The two recently traveled to the North Caucasus in search of hidden gems in the region. They shared their findings, which included hotels, a dam, and a whole village, with RFE/RL.
Arseniy: Gamsutl is a large abandoned village in the mountains of Daghestan, about four hours' drive from Makhachkala and perhaps the most incredible place in the Caucasus I've been to. It is a place from a completely different culture, a different civilization.
Before the arrival of the Russian Empire, Daghestan had its own construction methods. The layout of the cities was completely different, with difficult mountainous terrain, winding streets, and very chaotic buildings.
Until the 1980s, the Avars, one of the peoples of Daghestan, lived in this village. In the 2000s, fewer than 20 residents remained. The last of them died about five years ago. When I first arrived there, he was no longer alive.
Many things remained in the village. The houses still have beds, wardrobes, bedside tables, even dishes. But with each year, Gamsutl is falling apart. Photographs of the village 10 years ago and earlier show the walls of buildings were noticeably higher. Perhaps only ruins will remain soon.
Hotel Kavkaz, Kislovodsk
Lana: We came across this hotel by chance when we were searching for another abandoned place. We saw that there were no windows in the building, and we were also attracted by a huge neon sign on the roof: "Hotel Kavkaz."
We got into the hotel without any difficulty through the second floor. We went up the stairs. What's interesting is that above the fourth floor, the hotel was clearly abandoned a long time ago. Almost nothing is left there, only some furniture, a floor, and doors. But on the lower floors, almost all the furnishings are in place and even the lights can be turned on.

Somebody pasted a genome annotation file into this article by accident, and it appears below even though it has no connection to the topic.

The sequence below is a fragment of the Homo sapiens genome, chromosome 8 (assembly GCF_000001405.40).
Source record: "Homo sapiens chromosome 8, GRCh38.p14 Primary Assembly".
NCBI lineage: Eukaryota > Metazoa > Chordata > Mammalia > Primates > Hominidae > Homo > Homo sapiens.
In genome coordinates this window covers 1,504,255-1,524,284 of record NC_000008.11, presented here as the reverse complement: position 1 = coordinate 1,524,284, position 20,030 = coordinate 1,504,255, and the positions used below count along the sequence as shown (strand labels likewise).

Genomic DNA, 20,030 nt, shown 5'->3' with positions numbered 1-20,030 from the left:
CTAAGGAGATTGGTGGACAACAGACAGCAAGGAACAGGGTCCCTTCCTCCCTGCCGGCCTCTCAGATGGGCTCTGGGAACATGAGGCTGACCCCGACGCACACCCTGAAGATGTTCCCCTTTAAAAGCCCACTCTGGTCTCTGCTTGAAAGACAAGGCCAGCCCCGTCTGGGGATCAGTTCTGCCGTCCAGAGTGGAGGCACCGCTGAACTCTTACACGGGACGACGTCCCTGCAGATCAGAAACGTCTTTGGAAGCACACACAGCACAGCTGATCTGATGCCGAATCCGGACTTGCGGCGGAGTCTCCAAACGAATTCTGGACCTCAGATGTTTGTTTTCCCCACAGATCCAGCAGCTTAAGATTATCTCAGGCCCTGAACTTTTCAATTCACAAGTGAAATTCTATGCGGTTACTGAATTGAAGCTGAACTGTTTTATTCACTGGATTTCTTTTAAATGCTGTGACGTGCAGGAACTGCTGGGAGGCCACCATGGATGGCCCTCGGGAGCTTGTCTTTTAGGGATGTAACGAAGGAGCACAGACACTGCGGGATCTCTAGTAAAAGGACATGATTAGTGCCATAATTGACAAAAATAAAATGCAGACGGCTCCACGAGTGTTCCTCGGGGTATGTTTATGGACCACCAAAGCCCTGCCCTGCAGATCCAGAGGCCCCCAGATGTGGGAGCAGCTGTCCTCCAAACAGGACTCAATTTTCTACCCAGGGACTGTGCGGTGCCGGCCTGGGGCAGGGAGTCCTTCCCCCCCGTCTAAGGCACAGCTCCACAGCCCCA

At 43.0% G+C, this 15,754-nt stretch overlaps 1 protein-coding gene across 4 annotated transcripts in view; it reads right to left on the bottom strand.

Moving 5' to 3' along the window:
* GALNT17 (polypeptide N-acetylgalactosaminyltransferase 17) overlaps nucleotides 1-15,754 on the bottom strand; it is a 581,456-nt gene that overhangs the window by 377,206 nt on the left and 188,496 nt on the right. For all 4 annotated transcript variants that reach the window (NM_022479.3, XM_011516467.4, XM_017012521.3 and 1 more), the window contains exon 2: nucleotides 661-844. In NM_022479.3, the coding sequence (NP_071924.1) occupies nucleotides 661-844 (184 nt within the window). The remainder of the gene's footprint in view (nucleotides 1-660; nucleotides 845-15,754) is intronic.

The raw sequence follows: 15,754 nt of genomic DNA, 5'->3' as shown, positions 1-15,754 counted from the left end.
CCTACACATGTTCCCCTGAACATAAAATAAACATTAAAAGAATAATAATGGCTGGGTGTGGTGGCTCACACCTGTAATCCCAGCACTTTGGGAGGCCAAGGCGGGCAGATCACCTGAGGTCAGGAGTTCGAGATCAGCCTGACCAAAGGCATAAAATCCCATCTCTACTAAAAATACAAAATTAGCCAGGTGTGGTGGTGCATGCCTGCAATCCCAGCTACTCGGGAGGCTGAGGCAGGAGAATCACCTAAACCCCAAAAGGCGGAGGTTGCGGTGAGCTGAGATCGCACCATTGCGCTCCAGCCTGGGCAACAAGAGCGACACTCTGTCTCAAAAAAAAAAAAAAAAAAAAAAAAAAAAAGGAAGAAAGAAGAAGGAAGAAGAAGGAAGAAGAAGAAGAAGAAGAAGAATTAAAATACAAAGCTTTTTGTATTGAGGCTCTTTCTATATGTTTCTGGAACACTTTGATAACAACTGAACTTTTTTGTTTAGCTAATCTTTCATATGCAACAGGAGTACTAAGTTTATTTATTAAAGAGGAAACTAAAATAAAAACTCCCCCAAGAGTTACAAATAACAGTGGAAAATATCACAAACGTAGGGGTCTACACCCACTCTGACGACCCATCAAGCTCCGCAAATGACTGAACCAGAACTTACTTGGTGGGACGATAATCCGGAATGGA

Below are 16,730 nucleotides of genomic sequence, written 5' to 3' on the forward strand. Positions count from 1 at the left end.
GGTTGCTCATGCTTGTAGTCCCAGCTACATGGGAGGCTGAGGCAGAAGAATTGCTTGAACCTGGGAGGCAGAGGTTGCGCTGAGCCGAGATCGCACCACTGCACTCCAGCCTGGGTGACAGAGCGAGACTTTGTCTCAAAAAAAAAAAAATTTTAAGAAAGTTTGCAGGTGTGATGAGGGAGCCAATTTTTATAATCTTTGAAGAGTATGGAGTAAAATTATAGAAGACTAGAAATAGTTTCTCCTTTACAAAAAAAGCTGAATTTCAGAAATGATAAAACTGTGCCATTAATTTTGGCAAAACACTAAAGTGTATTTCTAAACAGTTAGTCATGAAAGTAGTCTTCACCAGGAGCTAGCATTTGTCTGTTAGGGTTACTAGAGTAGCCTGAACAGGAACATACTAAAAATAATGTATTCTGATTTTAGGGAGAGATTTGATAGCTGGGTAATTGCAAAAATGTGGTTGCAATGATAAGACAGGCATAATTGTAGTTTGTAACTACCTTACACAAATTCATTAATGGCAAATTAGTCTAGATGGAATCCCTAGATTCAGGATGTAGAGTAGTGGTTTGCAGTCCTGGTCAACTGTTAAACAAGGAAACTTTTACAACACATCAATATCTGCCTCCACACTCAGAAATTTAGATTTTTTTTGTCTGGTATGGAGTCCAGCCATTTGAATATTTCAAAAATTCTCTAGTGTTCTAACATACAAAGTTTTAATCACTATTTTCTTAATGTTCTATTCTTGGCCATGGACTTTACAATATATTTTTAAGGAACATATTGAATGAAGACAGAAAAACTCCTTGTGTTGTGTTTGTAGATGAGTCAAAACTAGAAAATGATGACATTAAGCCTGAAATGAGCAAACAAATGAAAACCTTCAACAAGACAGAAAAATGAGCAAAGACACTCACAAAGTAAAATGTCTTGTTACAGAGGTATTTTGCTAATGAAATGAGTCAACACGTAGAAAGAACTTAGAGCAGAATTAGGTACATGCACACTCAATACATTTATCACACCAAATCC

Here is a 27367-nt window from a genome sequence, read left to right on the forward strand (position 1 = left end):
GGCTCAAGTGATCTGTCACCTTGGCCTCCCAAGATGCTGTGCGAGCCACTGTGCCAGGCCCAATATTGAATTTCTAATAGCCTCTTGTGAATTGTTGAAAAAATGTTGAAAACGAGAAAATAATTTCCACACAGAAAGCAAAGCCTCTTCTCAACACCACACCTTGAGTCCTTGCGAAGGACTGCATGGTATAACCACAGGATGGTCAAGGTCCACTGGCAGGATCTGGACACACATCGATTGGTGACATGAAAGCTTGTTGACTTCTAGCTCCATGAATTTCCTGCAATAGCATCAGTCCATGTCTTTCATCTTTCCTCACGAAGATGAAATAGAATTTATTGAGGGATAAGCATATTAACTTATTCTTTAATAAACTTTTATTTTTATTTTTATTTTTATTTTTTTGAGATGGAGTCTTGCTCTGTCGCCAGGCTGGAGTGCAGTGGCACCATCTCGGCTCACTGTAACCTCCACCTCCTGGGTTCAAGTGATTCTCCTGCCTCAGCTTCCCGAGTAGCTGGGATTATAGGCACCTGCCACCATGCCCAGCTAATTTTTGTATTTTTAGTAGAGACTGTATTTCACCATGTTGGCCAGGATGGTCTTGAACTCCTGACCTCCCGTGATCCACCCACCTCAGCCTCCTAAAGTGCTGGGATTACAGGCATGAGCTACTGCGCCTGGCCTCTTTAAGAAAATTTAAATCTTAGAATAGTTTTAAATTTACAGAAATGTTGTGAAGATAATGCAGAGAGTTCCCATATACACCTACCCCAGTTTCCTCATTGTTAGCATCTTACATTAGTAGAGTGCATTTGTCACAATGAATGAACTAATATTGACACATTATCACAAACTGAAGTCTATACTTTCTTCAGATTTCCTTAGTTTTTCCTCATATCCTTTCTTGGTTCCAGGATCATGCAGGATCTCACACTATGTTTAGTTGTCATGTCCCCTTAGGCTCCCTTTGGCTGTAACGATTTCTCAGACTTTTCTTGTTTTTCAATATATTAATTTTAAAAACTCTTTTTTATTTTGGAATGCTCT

On the third floor we met a huge dog. Maybe this dog is guarding the property, but in reality it just calmly sits on an armchair, yawns, and eats. Someone brings it food. It has bowls with water and some food.
The hotel has 16 floors and a staircase leads to the roof. By the way, it seems to me that this is the highest roof in Kislovodsk. The view is great.
Weather Station On Elbrus, Kabardino-Balkaria
Arseniy: I called this rickety hut "a witch hut". It looks very surreal and gloomy among the mountains. Although, of course, there are no witches there. It is just an old weather station located on the slope of Elbrus, about 200 meters from the Mt. Terskol Observatory. It is unknown when it stopped functioning but presumably it worked until the 1980s.
I've been there twice. The last time, two years ago. I even stayed there overnight. Nothing remained inside: only wooden floors and a ruined stove. There is also a staircase leading to the third floor. But you can climb it only at your own risk -- it is very poorly preserved.
Tourists know this place very well. When people come to the Elbrus region, they acclimatize and to do so, they go on hikes in the mountains. The trail to the observatory is one of the most popular ones. The distance is short, but it is difficult to climb because of the big height difference. It takes four hours to get there from Terskol village.
Akademichesky Sanatorium, Kislovodsk
Lana: This is a huge sanatorium located in the central park of Kislovodsk right on the mountain top. It has a very strange shape -- it resembles the [Russian] letter Ж. The sanatorium is not functional but there are plans to reconstruct it. It seems that the local authorities have already agreed on something like that.
It is very old, it was built in the 1930s. There are wooden floors. Part of the building is in a very bad state. There were fires and the roof collapsed in one wing. In the other wing, on the contrary, everything looks better. The baths have been preserved, the furnishings, and even the stucco molding in the concert hall.
It is not easy to get into it. Due to the upcoming renovation it is surrounded by an iron fence. But it is possible to climb this fence over a tree, for example. And entering the building itself is no longer a problem. There are no windows or doors.
Dam In Tyrnyauz, Kabardino-Balkaria
Arseniy: Tyrnyauz, which is a mining town, is one of the most interesting places for industrial tourism in the Caucasus. It started developing in the late 1930s, when a deposit of tungsten and molybdenum was discovered in the gorge. Then factories and houses for workers were built.
In the 1990s, the city's population fell sharply. As a free market sprung up, tungsten and molybdenum became an unclaimed resource in Russia, as it was purchased abroad at low prices. So Tyrnyauz gradually turned into a ghost town. There are a lot of unfinished houses. It's a gigantic plant and the mines are all abandoned and nothing works.